Project 365 – Day 299: Dorchester Square
October 25 2012
Dorchester Square lies between rue Peel and Metcalf and North of René-Lévesque. In 2010 the City spent $6.4 million renovating the square that included re-landscaping, new lighting and seats together with refurbishing the 4 monuments in the park. The park still retains the original design with paths leading from the central point to each corner and paths intersecting each side (forming a Union Jack pattern when seen from above).
With numerous trees including maples, ash and elm it is a refreshing oasis to relax in the downtown area. I’m looking forward to Canada square on the other side of René-Lévesque receiving its’ similar make-over. If you are interested in seeing the plans for the renovation of Canada Square, here is a link to the architectural plans. For a change it looks like the City will be gaining some additional green space on the South Western side 🙂
Okay, so who was Dorchester ?
The square is actually named after Guy Carleton, who was the 1st Baron of Dorchester (1724-1808). He was an Anglo-Irish soldier and administrator who served twice as the Governor of Québec (1768-78 and 1795-1795). He was also Governor General of British North America.
During the American War of Independence, he served as the British Commander, leading the defence of Québec during the 1775 rebel invasion and the counter offensive that drove the rebels back the following year. He was key to providing freedom to slaves who joined the British and in 1783 led the evacuation of British forces, Loyalists and over 3,000 freedmen from New York.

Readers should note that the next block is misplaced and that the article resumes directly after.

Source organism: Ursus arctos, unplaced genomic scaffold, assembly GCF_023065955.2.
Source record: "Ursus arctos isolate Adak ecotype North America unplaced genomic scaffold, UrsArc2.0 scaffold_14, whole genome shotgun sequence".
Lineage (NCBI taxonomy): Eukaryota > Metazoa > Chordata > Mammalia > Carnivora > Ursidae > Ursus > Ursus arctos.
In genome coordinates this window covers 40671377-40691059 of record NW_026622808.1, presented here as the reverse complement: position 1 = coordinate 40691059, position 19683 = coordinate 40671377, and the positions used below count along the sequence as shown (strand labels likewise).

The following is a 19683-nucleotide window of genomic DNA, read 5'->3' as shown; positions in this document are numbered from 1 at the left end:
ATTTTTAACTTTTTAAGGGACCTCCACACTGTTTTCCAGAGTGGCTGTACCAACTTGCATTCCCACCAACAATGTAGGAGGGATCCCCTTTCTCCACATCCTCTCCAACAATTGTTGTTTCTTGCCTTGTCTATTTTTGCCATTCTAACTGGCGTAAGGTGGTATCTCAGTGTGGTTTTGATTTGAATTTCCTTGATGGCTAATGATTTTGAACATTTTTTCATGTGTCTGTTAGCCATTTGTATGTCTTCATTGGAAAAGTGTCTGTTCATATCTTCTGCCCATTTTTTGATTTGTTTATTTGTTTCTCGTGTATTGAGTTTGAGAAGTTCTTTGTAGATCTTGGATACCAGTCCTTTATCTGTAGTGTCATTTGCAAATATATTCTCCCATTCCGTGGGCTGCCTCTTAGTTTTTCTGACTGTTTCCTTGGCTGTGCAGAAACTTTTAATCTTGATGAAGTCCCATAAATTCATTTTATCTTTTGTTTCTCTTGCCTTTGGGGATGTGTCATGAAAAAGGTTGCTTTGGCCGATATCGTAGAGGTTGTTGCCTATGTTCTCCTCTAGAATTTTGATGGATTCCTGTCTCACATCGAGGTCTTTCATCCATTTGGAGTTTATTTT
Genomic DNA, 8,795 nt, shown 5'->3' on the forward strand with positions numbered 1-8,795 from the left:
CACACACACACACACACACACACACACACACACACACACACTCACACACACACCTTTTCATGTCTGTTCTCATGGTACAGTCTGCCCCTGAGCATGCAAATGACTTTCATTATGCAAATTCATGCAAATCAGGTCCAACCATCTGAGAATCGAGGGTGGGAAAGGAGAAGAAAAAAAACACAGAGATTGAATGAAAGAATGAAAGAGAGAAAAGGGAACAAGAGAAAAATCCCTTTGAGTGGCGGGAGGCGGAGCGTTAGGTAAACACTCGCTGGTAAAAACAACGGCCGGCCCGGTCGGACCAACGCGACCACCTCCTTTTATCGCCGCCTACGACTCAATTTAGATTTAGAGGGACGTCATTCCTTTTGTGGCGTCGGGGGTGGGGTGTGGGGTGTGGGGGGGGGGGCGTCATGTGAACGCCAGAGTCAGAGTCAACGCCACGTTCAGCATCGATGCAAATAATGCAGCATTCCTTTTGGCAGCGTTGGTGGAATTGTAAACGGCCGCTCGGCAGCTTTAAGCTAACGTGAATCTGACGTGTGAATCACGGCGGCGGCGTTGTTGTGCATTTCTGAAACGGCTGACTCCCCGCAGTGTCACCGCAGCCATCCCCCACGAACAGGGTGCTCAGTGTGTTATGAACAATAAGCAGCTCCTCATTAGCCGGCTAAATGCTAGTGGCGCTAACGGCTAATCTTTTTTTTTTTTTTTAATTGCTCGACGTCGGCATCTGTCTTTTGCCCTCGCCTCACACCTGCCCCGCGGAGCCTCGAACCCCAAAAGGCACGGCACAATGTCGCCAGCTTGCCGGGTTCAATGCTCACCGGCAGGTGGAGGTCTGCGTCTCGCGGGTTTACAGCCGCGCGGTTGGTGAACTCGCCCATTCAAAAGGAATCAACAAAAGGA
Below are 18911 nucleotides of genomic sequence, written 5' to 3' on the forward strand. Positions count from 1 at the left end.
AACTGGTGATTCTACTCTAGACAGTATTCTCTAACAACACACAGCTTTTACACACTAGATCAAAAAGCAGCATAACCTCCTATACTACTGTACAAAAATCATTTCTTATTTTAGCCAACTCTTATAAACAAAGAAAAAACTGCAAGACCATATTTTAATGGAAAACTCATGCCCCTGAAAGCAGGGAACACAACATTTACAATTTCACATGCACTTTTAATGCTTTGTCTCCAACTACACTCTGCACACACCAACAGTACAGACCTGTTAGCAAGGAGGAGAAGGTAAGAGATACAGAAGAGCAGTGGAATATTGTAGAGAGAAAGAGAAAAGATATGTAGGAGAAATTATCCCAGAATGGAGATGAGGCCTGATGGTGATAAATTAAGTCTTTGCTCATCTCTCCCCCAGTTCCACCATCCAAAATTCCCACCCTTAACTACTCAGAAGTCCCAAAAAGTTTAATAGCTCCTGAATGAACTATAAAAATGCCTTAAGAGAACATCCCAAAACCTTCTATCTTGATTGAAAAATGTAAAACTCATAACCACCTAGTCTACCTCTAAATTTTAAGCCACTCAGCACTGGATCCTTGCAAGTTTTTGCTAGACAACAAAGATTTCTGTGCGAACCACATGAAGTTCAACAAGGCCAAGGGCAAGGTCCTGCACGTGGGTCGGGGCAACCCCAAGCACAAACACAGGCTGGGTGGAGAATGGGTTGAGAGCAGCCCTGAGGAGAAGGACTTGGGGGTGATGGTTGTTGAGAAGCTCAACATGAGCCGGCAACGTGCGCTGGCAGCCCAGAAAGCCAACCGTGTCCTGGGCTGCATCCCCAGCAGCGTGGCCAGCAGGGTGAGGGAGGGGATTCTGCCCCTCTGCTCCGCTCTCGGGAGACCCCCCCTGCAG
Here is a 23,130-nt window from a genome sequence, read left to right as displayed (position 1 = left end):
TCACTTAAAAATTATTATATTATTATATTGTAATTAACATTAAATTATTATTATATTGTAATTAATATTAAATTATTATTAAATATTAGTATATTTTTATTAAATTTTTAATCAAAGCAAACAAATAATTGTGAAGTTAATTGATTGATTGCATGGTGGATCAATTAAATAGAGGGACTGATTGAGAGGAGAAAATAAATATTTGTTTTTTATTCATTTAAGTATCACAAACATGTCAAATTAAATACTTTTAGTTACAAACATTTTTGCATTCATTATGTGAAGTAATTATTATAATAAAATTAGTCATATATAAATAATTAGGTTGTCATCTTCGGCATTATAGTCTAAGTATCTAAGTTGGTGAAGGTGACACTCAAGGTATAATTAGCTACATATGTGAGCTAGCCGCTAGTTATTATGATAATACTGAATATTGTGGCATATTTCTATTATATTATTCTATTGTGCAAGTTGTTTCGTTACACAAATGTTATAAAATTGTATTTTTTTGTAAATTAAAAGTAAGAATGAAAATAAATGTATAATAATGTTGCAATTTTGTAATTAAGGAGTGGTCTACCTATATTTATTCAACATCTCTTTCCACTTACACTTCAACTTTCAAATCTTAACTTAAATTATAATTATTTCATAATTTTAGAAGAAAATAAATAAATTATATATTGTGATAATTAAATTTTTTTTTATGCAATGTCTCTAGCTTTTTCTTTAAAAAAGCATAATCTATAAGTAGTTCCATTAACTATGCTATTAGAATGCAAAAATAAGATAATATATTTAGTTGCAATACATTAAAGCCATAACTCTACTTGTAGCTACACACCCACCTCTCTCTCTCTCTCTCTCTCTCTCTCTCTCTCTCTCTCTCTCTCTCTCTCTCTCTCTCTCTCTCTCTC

I guess after doing all that he deserves a square to be named after him.
Back to the square of today…
At the center of Dorchester Square is a monument depicting a soldier and horse from the Boer War. The sculpture by George William Hill (1862-1934), a Quebec artist, was inaugurated in 1907. Hill also sculpted the George Étienne Cartier Monument on Mount Royal.
On the south side of Dorchester Square is a monument of Sir Wilfred Laurier (Canada’s 7th Prime Minister 1896-1911).
The Robert Burns statue on the western side is a tribute to the industrialists and financiers of Montreal’s Scottish community. The monument is by Scottish artist George Anderson Lawson (1832-1904).
On the eastern side facing the Sunlife building is the Lion of Belfort (also by the Québec sculpter George William Hill – This guy had a busy life.
Prior to being a public square, the area was a cemetery between 1799 to 1855. As a mark of respect, the renovated block paved paths feature crosses within the design.
The areas now known as Dorchester Square and Canada Square were originally called Dominion Square. In 1967 when the park was divided into 2, the southern section was renamed Canada Square.
Following the death of René-Lévesque (founder of the Parti Québécois and the premier of Québec 76-85) the then named Dorchester Boulevard was renamed to René-Lévesque in his honor. Dorchester was probably quite happy to be swapped from having a road to a popular square being named in his honor.
There is still a pub called the Dominion though, located on Metcalf near rue Sainte Catherine.
To view images in gallery format, simply click on one of the images below.
Thanks for stopping by. Until next time.